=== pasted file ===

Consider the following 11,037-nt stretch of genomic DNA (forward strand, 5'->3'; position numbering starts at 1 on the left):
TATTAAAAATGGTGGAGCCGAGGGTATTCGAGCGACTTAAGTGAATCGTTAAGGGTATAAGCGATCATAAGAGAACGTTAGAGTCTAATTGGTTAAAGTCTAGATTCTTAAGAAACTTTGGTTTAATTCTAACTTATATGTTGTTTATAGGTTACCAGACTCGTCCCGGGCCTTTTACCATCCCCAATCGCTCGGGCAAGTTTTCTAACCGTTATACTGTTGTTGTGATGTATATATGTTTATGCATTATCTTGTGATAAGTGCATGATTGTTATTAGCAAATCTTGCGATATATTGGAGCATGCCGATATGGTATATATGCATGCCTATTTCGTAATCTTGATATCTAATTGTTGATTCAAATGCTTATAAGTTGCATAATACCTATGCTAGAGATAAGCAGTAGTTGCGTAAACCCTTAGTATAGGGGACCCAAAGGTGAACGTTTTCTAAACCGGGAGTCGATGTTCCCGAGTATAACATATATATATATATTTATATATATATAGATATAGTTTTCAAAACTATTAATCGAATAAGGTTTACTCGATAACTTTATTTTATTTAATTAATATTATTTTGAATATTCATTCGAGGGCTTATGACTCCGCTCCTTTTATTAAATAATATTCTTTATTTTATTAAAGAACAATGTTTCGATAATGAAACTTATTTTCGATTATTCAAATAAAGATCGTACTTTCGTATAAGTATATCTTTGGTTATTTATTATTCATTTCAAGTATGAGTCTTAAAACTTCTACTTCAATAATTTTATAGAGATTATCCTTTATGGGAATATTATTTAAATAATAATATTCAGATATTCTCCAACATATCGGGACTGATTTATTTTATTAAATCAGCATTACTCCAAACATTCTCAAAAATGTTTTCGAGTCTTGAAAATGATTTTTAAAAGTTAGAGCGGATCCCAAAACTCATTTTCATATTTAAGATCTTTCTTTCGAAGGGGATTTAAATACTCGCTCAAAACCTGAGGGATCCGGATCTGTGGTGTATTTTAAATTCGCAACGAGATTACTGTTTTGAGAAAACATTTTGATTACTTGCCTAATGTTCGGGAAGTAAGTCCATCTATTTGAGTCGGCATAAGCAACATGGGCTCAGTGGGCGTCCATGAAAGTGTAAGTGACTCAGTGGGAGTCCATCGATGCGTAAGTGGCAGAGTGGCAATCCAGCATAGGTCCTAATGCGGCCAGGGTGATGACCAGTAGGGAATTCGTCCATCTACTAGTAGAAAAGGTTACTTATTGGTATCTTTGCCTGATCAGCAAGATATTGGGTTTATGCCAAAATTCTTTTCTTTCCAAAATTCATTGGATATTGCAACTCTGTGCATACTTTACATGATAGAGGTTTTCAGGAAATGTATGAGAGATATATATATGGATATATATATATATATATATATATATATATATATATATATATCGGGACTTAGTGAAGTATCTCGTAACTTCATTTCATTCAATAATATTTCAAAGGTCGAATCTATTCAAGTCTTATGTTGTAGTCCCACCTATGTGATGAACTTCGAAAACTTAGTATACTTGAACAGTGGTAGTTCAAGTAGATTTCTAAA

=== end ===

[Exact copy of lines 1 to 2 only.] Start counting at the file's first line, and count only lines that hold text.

Consider the following 11,037-nt stretch of genomic DNA (forward strand, 5'->3'; position numbering starts at 1 on the left):
TATTAAAAATGGTGGAGCCGAGGGTATTCGAGCGACTTAAGTGAATCGTTAAGGGTATAAGCGATCATAAGAGAACGTTAGAGTCTAATTGGTTAAAGTCTAGATTCTTAAGAAACTTTGGTTTAATTCTAACTTATATGTTGTTTATAGGTTACCAGACTCGTCCCGGGCCTTTTACCATCCCCAATCGCTCGGGCAAGTTTTCTAACCGTTATACTGTTGTTGTGATGTATATATGTTTATGCATTATCTTGTGATAAGTGCATGATTGTTATTAGCAAATCTTGCGATATATTGGAGCATGCCGATATGGTATATATGCATGCCTATTTCGTAATCTTGATATCTAATTGTTGATTCAAATGCTTATAAGTTGCATAATACCTATGCTAGAGATAAGCAGTAGTTGCGTAAACCCTTAGTATAGGGGACCCAAAGGTGAACGTTTTCTAAACCGGGAGTCGATGTTCCCGAGTATAACATATATATATATATTTATATATATATAGATATAGTTTTCAAAACTATTAATCGAATAAGGTTTACTCGATAACTTTATTTTATTTAATTAATATTATTTTGAATATTCATTCGAGGGCTTATGACTCCGCTCCTTTTATTAAATAATATTCTTTATTTTATTAAAGAACAATGTTTCGATAATGAAACTTATTTTCGATTATTCAAATAAAGATCGTACTTTCGTATAAGTATATCTTTGGTTATTTATTATTCATTTCAAGTATGAGTCTTAAAACTTCTACTTCAATAATTTTATAGAGATTATCCTTTATGGGAATATTATTTAAATAATAATATTCAGATATTCTCCAACATATCGGGACTGATTTATTTTATTAAATCAGCATTACTCCAAACATTCTCAAAAATGTTTTCGAGTCTTGAAAATGATTTTTAAAAGTTAGAGCGGATCCCAAAACTCATTTTCATATTTAAGATCTTTCTTTCGAAGGGGATTTAAATACTCGCTCAAAACCTGAGGGATCCGGATCTGTGGTGTATTTTAAATTCGCAACGAGATTACTGTTTTGAGAAAACATTTTGATTACTTGCCTAATGTTCGGGAAGTAAGTCCATCTATTTGAGTCGGCATAAGCAACATGGGCTCAGTGGGCGTCCATGAAAGTGTAAGTGACTCAGTGGGAGTCCATCGATGCGTAAGTGGCAGAGTGGCAATCCAGCATAGGTCCTAATGCGGCCAGGGTGATGACCAGTAGGGAATTCGTCCATCTACTAGTAGAAAAGGTTACTTATTGGTATCTTTGCCTGATCAGCAAGATATTGGGTTTATGCCAAAATTCTTTTCTTTCCAAAATTCATTGGATATTGCAACTCTGTGCATACTTTACATGATAGAGGTTTTCAGGAAATGTATGAGAGATATATATATGGATATATATATATATATATATATATATATATATATATATATATCGGGACTTAGTGAAGTATCTCGTAACTTCATTTCATTCAATAATATTTCAAAGGTCGAATCTATTCAAGTCTTATGTTGTAGTCCCACCTATGTGATGAACTTCGAAAACTTAGTATACTTGAACAGTGGTAGTTCAAGTAGATTTCTAAA